1) The fineness and detail of the design. In accordance with one embodiment of the present invention, a woven white yarn carpet is passed under a jet-dye patterning applicator by means of a conveyor. The carpet passes under the jet-dye gunbars of a given number. Each gunbar or colorbar holds a different dye color. Using design software, the jets shoot dye onto the carpet and form designs and patterns of infinite variety and color. The dyes are then fixed, dried and finished. The advantage of the present invention is that the design or patterning is a separate and independent process, from the construction (weave) of the carpet itself. Design dots per inch (DPI) can now be determined independently of the carpet (weave DPI) so that woven carpets of various weights, construction thickness, etc., can have designs applied to them that are of a consistently fine detail. For example, a design can now be created using a DPI of for example, 10×10, 20×20, or 40×40 and applied to a carpet with a construction of, for example, only 5×7 and the design will no longer look cheap and ragged. Also, a DPI of 20×20 (400) or 40×40 (1600), cannot be made on a conventional weaving loom. 16×7 or 112 DPI is the maximum for conventional weaving looms.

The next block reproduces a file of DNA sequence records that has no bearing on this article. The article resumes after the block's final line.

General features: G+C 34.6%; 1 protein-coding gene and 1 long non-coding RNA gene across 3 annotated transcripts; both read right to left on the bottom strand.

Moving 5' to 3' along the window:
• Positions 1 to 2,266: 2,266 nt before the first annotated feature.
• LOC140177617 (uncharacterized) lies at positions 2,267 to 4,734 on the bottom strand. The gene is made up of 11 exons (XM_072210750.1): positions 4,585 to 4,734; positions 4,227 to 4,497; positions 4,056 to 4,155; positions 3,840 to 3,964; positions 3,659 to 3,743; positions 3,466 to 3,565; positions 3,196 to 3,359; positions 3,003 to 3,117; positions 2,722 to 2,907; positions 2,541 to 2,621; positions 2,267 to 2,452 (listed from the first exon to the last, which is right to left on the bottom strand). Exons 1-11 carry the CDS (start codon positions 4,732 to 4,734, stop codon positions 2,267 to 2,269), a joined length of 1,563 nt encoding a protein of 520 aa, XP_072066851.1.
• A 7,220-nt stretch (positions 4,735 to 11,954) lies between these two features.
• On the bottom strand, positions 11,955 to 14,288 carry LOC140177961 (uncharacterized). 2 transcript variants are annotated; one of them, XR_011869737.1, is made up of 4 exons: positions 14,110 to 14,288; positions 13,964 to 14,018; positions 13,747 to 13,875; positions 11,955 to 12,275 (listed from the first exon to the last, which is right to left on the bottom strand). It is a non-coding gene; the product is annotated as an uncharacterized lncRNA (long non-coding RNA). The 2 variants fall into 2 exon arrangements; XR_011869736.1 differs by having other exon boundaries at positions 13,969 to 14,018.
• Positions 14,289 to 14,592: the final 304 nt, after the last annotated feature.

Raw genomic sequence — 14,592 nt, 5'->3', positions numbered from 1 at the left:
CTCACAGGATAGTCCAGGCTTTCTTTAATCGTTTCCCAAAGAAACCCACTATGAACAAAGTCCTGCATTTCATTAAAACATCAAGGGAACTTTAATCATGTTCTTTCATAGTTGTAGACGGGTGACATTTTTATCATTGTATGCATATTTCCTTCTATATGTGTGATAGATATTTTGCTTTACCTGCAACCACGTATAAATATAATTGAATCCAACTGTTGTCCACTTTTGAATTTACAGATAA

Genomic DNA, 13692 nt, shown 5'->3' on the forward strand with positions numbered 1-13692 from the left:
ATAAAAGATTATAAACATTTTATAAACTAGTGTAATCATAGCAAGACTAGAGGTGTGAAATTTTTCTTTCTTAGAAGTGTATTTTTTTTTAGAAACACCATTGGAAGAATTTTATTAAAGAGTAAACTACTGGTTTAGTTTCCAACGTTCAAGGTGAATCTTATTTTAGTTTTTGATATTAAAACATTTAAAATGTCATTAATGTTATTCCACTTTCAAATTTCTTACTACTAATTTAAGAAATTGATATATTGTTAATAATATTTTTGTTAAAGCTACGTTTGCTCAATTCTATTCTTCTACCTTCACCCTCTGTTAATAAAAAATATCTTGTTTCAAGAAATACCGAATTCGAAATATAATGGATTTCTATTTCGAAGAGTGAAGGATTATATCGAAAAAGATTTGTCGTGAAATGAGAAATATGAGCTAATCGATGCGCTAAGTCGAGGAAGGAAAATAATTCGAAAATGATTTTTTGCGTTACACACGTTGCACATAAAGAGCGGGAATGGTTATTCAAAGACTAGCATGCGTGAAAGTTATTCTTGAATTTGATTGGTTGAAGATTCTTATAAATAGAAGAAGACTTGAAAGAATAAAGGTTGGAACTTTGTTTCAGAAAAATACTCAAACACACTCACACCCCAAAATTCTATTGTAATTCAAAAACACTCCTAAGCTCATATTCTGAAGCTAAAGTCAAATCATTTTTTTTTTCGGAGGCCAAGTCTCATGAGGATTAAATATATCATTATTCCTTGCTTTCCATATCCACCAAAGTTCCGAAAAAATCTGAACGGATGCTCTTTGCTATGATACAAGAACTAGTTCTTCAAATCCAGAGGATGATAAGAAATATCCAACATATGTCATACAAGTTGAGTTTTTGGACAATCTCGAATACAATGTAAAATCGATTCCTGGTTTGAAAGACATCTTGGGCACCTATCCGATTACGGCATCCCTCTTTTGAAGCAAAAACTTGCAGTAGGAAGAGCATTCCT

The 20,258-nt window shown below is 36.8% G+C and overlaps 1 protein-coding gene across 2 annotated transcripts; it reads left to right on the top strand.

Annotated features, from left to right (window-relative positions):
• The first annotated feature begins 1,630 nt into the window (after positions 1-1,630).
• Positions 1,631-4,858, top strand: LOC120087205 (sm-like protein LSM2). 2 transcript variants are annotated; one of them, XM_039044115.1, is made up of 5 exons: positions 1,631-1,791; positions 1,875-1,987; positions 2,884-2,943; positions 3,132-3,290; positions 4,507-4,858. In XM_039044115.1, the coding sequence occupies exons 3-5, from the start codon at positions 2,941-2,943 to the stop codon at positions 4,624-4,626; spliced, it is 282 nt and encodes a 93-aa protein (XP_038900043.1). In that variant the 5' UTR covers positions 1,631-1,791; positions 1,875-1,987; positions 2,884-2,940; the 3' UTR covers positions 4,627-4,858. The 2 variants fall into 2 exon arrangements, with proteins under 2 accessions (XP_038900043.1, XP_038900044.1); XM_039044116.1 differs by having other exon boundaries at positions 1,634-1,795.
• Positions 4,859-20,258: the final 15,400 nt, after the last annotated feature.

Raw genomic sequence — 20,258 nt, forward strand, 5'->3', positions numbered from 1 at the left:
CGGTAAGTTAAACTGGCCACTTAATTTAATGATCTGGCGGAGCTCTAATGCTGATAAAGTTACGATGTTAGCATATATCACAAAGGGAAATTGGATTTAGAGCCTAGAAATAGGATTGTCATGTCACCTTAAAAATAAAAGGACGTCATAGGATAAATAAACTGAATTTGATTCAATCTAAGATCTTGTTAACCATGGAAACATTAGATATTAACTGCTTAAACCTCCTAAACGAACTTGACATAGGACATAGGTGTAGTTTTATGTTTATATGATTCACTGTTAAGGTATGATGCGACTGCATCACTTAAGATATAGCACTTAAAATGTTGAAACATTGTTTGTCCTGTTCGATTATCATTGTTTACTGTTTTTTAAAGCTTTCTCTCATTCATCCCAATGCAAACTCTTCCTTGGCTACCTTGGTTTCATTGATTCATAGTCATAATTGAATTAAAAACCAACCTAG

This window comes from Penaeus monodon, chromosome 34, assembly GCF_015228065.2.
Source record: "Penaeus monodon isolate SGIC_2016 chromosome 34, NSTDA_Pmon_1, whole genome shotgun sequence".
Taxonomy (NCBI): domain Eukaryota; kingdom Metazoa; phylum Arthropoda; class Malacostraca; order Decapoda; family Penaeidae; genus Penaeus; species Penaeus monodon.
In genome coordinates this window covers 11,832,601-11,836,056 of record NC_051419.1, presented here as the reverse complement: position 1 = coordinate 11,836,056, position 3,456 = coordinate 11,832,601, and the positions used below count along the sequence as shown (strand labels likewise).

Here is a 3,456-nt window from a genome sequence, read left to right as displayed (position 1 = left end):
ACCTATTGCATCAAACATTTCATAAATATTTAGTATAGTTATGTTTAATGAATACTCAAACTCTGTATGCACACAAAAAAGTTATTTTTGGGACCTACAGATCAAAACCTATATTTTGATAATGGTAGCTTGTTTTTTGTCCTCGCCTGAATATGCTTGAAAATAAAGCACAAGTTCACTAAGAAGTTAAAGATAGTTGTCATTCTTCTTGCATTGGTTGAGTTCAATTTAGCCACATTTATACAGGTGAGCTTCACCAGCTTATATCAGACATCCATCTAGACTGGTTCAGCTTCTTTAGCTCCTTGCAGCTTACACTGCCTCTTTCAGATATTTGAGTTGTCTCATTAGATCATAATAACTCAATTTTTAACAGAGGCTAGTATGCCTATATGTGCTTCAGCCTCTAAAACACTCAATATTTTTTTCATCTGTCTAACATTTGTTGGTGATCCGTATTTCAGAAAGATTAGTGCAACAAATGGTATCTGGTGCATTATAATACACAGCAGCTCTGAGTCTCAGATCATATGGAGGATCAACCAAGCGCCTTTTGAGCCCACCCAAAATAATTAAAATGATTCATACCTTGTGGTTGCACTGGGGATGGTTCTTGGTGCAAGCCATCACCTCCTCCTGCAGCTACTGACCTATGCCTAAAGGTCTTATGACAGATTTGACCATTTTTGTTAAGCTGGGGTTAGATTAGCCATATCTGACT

2) Aspect ratio of dots per inch is arbitrary. Since the design application of the present invention is independent of the carpet construction, the aspect ratio can be a square, for example 20×20 DPI or10×10 DPI. Therefore designs of all types, including rugs, runner and borders can be turned at 90° to maximize the utilization of the carpet base, without design distortion.